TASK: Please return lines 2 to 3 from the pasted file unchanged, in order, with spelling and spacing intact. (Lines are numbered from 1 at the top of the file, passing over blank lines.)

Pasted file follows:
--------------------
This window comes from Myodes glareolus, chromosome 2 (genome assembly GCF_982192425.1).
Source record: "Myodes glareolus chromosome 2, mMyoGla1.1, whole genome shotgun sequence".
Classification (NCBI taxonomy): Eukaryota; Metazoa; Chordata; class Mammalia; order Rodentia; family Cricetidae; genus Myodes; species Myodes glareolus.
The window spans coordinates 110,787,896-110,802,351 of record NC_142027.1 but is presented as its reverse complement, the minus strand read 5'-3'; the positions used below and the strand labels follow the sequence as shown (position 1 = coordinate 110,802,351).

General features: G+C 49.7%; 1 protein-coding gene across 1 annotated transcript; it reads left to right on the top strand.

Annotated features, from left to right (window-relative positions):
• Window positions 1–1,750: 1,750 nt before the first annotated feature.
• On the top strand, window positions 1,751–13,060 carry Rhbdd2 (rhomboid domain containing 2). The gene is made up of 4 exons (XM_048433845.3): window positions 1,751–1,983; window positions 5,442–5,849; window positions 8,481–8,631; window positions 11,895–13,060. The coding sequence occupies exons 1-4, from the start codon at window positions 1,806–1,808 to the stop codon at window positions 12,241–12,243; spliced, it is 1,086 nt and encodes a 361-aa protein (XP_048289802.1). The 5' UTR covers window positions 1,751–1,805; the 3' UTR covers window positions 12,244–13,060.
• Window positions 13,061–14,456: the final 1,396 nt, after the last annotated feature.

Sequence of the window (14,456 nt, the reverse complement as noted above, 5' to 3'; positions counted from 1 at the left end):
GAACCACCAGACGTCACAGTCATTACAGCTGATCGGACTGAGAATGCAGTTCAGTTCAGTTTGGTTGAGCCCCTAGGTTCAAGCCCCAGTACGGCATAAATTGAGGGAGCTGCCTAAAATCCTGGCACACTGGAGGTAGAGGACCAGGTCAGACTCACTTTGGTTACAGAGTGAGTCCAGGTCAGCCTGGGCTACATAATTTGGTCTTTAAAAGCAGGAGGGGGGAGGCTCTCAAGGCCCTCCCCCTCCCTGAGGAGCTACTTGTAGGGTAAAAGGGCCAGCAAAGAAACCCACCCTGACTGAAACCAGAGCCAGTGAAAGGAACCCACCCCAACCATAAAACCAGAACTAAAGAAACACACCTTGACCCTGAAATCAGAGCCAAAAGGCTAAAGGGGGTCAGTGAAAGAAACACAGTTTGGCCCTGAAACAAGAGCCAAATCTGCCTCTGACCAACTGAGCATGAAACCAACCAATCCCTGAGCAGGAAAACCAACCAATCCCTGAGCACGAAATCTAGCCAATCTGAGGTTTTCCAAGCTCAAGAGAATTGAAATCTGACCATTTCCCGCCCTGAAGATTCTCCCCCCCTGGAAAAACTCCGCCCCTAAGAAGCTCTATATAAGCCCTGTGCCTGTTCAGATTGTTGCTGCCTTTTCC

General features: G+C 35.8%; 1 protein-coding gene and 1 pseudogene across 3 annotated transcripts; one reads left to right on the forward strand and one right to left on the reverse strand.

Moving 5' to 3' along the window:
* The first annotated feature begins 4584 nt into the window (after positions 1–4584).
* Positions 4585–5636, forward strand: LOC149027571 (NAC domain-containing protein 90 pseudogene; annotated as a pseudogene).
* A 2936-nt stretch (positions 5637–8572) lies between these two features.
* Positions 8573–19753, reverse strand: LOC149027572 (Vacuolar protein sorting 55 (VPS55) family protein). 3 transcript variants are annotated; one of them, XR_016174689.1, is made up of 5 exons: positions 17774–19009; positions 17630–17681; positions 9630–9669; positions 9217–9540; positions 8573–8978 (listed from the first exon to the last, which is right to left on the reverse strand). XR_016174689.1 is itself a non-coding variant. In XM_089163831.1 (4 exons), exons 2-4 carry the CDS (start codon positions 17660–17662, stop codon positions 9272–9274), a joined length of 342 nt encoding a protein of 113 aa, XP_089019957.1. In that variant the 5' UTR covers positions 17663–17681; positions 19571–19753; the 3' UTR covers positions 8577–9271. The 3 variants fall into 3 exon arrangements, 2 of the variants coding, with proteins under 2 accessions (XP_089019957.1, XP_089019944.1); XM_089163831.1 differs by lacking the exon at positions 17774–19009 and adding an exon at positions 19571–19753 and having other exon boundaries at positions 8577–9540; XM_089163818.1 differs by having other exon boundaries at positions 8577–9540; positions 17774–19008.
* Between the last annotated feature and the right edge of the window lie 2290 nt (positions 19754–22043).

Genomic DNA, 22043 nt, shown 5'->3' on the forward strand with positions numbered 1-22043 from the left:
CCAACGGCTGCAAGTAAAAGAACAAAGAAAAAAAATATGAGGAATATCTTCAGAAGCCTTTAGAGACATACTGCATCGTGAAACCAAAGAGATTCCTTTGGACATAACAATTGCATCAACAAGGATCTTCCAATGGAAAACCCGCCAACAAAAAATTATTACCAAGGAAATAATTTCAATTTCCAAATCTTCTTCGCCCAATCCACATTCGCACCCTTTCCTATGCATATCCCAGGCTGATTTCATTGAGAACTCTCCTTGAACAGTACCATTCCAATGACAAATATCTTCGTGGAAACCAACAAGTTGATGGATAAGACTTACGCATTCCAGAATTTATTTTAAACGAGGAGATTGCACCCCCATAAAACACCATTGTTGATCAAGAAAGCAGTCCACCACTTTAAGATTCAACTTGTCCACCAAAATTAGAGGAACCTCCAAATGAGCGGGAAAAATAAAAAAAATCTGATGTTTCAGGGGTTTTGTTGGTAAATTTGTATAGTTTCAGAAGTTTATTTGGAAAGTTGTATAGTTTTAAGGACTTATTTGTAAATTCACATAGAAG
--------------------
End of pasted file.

Source record: "Myodes glareolus chromosome 2, mMyoGla1.1, whole genome shotgun sequence".
Classification (NCBI taxonomy): Eukaryota; Metazoa; Chordata; class Mammalia; order Rodentia; family Cricetidae; genus Myodes; species Myodes glareolus.